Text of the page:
Proud Boys leader Enrique Tarrio sentenced to 22 years in prison

Former leader of the right-wing militia, "Proud Boys leader Enrique Tarrio sentenced to 22 years in prison". The prison sentence was given for his role in the attack on the United States Capitol (US) on January 6, 2021.

"The day breaks down our previously uninterrupted tradition of the peaceful transfer of power," U.S. District Judge Timothy Kelly said of efforts to halt congressional certification of Democratic Joe Biden's 2020 presidential victory over Donald Trump.

Proud Boys chairman Enrique Tarrio rallies in Portland, Ore., on Aug. 17, 2019. (Photo: Noah Berger/AP)

"Mr. Tarrio was the main leader in this conspiracy," Kelly said during a sentencing hearing that lasted nearly four hours in the nation's capital.

The 22-year sentence was the heaviest ever handed down

Prosecutors had sought a 33-year prison sentence for Tarrio, who was not in Washington on Jan. 6. But he is accused of directing a military-style attack on the Capitol by members of the Proud Boys and supporters of the former president.

Tarrio, 39, along with several other members of the Proud Boys, was found guilty of seditious conspiracy in May for their role in the attack.

Another Proud Boys member, Ethan Nordean, 32, received an 18-year prison sentence from Kelly last week. Stewart Rhodes, the founder of another right-wing militia involved in the siege of the Capitol, the Oath Keepers, was also sentenced to 18 years in prison earlier this year.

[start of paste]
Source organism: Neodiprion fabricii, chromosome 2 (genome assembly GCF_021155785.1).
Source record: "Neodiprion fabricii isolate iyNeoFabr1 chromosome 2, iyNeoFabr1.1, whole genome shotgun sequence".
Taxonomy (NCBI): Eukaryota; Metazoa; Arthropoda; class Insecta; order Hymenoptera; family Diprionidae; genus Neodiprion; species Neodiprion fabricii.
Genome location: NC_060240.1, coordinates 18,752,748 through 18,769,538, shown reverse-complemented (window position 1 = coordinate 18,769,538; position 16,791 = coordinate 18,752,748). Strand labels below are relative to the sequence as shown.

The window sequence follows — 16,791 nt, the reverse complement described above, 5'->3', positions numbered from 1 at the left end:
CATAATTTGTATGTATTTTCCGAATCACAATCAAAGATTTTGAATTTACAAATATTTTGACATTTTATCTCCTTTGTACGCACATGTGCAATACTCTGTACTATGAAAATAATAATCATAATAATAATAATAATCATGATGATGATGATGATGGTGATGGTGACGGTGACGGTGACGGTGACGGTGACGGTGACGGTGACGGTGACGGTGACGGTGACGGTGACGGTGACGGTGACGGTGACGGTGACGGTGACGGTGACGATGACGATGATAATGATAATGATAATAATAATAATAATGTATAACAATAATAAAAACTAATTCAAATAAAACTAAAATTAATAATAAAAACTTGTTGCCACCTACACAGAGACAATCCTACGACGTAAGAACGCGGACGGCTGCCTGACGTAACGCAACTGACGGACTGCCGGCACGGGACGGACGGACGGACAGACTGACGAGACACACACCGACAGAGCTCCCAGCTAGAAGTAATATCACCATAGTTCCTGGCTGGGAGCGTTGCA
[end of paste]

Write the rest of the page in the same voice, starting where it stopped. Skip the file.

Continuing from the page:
Also, read: United States First Lady Jill Biden has tested positive for COVID-19.

Tarrio addressed the court before the sentencing, saying Jan. 6 was a national embarrassment. "My candidate lost," he said. "I keep fighting when I should have been calmer."

Tarrio, apparently moved several times, apologized to members of law enforcement who were attacked by the attackers on what he described as a terrible day. "I failed terribly," he said. "This trial has humbled me."

Prosecutor Conor Mulroe, in proposing a 33-year prison sentence, said Tarrio and other members of the Proud Boys tried to use force and violence to try to implement their views on what was right for the country. "Mr. Tarrio, with the help of his colleagues, put together this group," Mulroe said.

In the sentencing memorandum, prosecutors described Tarrio as an accomplished propagandist and although he was not physically present in Washington on Jan. 6, he did more damage than he could have done as an individual assailant.

They said Tarrio acted as a general rather than a soldier. "The only reason Tarrio did not march with the others is because he was arrested upon arrival in Washington DC and placed under a court order to leave the District," they added.

The attack on Congress left at least five people dead and 140 police officers wounded and followed a fiery speech by Trump to tens of thousands of his supporters near the White House, in which he repeated his false claims that he won the election.

Trump will stand trial in Washington in March on charges of conspiring to overturn the results of the November 2020 election. He also faces similar charges in a separate case in the southern state of Georgia.

Trump, 77, was impeached for a second time by the House of Representatives after the riot at the Capitol — he was accused of inciting an insurrection — but was acquitted by the Senate. 

More than 1,100 people have been indicted by the Justice Department in the Capitol attack. A total of 630 of them have pleaded guilty to various charges, and 110 of them were found guilty in the trial.

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